Tuesday, June 2, 2009
School Official Ruled Not Liable For Student’s Suicide
By SHERRI M. OKAMOTO, Staff Writer
A Riverside school official who denied 14-year old Anthony Soltero a school trip to Disneyland and lectured him on the possible legal consequences of truancy after he left campus to participate in protests against then-pending immigration reform measures did not violate Soltero’s constitutional rights and was not liable for the boy’s subsequent suicide, the Ninth U.S. Circuit Court of Appeals ruled yesterday.
Affirming a grant of summary judgment in favor of the Ontario-Montclair School District, De Anza Middle School Vice Principal Gene Bennett, and other school officials by U.S. District Court Judge Stephen G. Larson of the Central District of California, the appellate court ruled that the school’s policy of disciplining students for leaving campus without permission satisfied the intermediate scrutiny applied to content-neutral rules of conduct and that Bennett, in enforcing those rules, did not proximately cause Soltero’s death.
On March 28, 2006, Soltero and three other students walked off campus near the beginning of the school day.
Annette Prieto, one of the students accompanying Soltero, claimed that the group had planned to walk to Ontario High School and participate in a protest against the passage of federal legislation that would have made it a crime to assist or help undocumented immigrants.
The group was joined by a few high school students, and proceeded to Ontario Middle School, but did not encounter any students or protest activity there. As classes at De Anza were over by that time, the De Anza students decided to go home.
After identifying the students who had left campus, Bennett met with the group. Prieto testified that Bennett told them they were not going to be allowed to participate in an upcoming Disneyland trip, that they were each going to have to pay a $250 fine, that he was going to “get the cops involved,” and that they were “going to have to go to Juvenile Hall.”
Prieto said Soltero told her he was scared that his mother would be mad at him and that he was worried about being sent to juvenile hall or having to pay the fine.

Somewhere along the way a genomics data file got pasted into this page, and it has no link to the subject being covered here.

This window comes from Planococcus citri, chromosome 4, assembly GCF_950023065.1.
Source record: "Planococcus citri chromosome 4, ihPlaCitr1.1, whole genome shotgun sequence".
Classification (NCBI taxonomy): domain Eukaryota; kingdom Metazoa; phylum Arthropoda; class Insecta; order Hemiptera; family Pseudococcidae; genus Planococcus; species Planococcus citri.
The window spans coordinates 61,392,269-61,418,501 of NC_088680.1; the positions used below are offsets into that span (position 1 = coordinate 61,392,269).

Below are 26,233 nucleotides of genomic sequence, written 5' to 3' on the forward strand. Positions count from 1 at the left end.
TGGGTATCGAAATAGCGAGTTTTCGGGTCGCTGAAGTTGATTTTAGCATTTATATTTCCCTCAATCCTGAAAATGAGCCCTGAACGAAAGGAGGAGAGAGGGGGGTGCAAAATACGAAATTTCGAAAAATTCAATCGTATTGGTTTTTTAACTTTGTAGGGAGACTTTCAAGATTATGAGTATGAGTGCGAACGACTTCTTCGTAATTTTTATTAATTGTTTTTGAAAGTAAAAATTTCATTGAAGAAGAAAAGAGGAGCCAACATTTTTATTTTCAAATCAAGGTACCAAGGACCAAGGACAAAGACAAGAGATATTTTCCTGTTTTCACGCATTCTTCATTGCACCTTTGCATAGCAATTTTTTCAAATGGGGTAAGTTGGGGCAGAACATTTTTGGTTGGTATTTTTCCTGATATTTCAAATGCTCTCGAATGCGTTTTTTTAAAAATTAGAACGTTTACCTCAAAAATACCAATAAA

At the time, Soltero was on probation as a result of having brought a knife to school the previous spring. He faced three years in custody if he violated the terms of his probation.
Soltero’s mother said she spoke to him on the telephone after school and Soltero told her he was in trouble. When she returned home an hour later, she found Soltero had shot himself. The boy was later pronounced dead.
He had left a suicide note in which he said he killed himself because he had “to[o] many problems,” for which he blamed Bennett.
None of the students were fined or sent to juvenile hall, and the police were never involved with the students’ truancies.
Soltero’s parents, Prieto, and others subsequently filed suit against the school district and various school officials asserting violations of the students’ and parents’ civil rights, infliction of emotional distress, and negligence resulting in Soltero’s death.
The defendants filed a motion for summary judgment, which Larson granted in full, finding the school had validly disciplined the students, and the students’ actions did not constitute protected First Amendment activity.
Writing for the appellate court, Judge Cynthia Holcomb Hall noted that a reasonable jury could have found that the students were engaged in expressive conduct, but explained that they were disciplined for leaving campus without permission, not for their speech.
Hall reasoned that the school’s anti-truancy policy was a narrowly tailored, content-neutral rule that furthered several substantial government interests. “As such, the incidental effect the rule has on the students’ expressive conduct is permissible, and the students’ First Amendment rights have not been infringed by punishing the act of leaving campus,” she said, even if the students sought to leave for expressive purposes.
And even assuming that the students had shown they engaged in a constitutionally protected activity, Hall added, their claim would still fail because they did not produce any evidence that Bennett’s actions were retaliatory or motivated by ill will.
Bennett’s statements in warning of the real consequences of continued violation of laws, though “stern” and “perhaps unduly harsh,” were neither extreme nor outrageous, Hall said. She reasoned that a court decision exposing an administrator to liability for warning students of the consequences of their behavior would “severely handicap his or her ability to set children back on the correct path.”
Turning to the issue of liability for Soltero’s suicide, Hall explained that a person’s self-inflicted death is an independent intervening force in the chain of causation if that individual “‘is able to realize the nature of the act of suicide and has the power to control it if he so desires.’”
Since Soltero attended classes after his meeting with Bennett, spoke to Prieto and his mother, and wrote a detailed suicide note before his death, Hall noted “the record seems to show he had the opportunity to appreciate the nature of his actions” and therefore concluded his death was an unforeseeable and extraordinary event for which the defendants were not liable.
Judge Harry Pregerson and U.S. District Judge David Alan Ezra of Hawaii, sitting by designation, joined Hall in her decision.
R. Samuel Paz of the Law Offices of R. Samuel Paz and Sonia M. Mercado of Sonia Mercado & Associates represented the plaintiffs. Jacqueline DeWarr Berryessa of the Law Offices of Margaret A. Chidester & Associates represented the school district.
The case is Corales v. Bennett, 07-55892.
Copyright 2009, Metropolitan News Company